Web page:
That’s the model for a website offering investments under Rule 506(b). We can advertise the website – the brand – but we cannot show actual investments. The website attracts investors who sign up and go through a KYC (know your customer) process following SEC guidelines. We have the investor complete questionnaires, we speak with the investor on the phone a couple times, we learn about his or her experience and knowledge investing – we develop a relationship. Then, and only then, can we show the investor actual investments.

In contrast, a website offering investments under Rule 506(c) can show actual investments to everyone right away.

Which is Better?

If I own a jewelry store, I have two choices:

  • I can display jewelry in the front window where passersby can see it.
  • I can display a sign in the front window saying “Great jewelry inside. Must register to enter.”

That’s why I prefer Rule 506(c).

But I also acknowledge three benefits of Rule 506(b):

  • To include non-accredited investors, you must use Rule 506(b), or another kind of offering altogether.
  • If you use Rule 506(c), you might lose bona fide accredited investors who are unwilling to provide verification.
  • If you use Rule 506(b), which doesn’t require verification, you might get money from non-accredited investors who are willing to lie.

Switching Midstream

You can start an offering using Rule 506(b), then switch to Rule 506(c), as long as you haven’t accepted any non-accredited investors.

Conversely, once you’ve advertised a Rule 506(c) offering, you cannot go back and accept non-accredited investors, claiming you’re relying on Rule 506(b).

Questions? Let me know.

Another Law Affecting Crowdfunding Portals: The Americans With Disabilities Act

By Adam E. Gersh, Guest Contributor

You probably already know that the Americans with Disabilities Act applies to “places of public accommodation,” like hotels and restaurants. What you might not know is that the ADA probably applies to your Crowdfunding website, or will soon.

Courts have held the ADA applies to websites that supply products or services, reasoning that websites, like buildings, can be “places of public accommodation.” For example, Netflix.com and Peapod reportedly settled cases with the Department of Justice, while Home Depot and Target have faced claims relating to website accessibility.  On the other hand, websites that are merely informational, like Mark’s blog, are less likely to be required to comply with accessibility standards.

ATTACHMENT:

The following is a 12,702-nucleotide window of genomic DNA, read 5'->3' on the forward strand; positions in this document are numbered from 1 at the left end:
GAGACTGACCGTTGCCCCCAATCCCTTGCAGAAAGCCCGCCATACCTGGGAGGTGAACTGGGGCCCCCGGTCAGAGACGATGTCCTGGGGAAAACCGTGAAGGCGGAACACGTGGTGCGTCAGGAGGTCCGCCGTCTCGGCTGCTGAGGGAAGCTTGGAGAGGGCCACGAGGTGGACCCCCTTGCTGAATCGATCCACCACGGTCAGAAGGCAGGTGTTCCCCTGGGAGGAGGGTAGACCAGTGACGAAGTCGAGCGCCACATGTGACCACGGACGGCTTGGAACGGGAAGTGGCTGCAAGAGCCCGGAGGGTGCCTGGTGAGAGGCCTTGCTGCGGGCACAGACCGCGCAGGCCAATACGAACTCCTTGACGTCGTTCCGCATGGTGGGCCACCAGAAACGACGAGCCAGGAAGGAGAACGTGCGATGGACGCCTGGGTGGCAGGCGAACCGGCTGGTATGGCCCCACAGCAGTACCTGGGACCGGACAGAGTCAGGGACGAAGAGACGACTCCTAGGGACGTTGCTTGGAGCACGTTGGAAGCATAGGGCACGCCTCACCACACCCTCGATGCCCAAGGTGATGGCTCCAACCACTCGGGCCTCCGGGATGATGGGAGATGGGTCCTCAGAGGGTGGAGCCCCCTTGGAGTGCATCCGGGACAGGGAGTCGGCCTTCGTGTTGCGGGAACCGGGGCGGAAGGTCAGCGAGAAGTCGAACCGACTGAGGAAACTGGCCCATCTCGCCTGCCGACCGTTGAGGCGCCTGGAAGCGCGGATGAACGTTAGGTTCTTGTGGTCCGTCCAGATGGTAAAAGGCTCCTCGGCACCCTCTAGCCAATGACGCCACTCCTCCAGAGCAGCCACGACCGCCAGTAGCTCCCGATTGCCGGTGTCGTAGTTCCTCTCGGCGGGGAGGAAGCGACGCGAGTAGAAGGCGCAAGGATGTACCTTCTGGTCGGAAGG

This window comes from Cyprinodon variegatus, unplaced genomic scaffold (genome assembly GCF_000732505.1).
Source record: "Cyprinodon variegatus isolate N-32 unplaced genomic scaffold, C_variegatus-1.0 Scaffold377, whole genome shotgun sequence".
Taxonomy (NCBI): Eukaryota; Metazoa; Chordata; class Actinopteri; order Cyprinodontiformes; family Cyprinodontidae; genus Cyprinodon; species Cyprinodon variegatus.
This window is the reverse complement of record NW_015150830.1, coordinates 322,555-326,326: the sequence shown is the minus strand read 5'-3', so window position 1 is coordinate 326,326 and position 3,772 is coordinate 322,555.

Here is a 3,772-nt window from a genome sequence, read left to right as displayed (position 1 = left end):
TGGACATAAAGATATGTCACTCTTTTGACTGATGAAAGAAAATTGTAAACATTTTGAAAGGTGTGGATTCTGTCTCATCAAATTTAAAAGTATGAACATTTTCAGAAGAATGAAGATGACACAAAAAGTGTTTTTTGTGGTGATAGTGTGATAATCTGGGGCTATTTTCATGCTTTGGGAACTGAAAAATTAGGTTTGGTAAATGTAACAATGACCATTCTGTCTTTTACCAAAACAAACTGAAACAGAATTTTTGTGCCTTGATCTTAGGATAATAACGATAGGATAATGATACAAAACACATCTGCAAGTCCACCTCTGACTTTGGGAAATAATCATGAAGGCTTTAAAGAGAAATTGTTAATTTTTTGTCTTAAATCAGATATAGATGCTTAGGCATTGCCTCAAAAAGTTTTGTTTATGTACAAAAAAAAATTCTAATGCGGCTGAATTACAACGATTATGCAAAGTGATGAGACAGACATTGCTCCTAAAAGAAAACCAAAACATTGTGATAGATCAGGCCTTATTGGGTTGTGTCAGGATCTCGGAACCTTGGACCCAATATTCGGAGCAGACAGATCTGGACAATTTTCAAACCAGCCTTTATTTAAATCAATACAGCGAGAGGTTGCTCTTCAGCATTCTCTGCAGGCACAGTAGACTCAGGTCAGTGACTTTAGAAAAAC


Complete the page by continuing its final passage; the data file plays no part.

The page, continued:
If you’re operating a Crowdfunding portal then everything you do is online, making you a lot more like Netflix than like a blog. That’s particularly true of Title III Funding Portals, where everything has to happen online by law, but it’s probably true for Title II and Title IV portals as well. Therefore, while there have been no rulings or cases, and the law around the ADA and websites remains unsettled, we can feel pretty confident that the ADA or its state-law equivalents will apply.

How can you get on the right side of the law? The industry has developed a set of standards known as WCAG 2.0 – Web Content Accessibility Guidelines, which include a set of recommendations to make website coding changes with accessibility in mind. WCAG2.0 is an industry standard for non-governmental entities and, most importantly, it is the standard the Department of Justice has used as a measuring stick in the cases brought to date. WCAG2.0 actually has three tiers of accessibility standards but, until the Department of Justice issues new rules or the courts produce clearer rulings, it’s not clear which tier will apply to Crowdfunding portals.

Stay tuned.

 

Adam E. Gersh, Esq. is a shareholder at Flaster Greenberg PC and a member of our Employment Practices Group. He can be reached at adam.gersh@flastergreenberg.com or (856) 382-2246.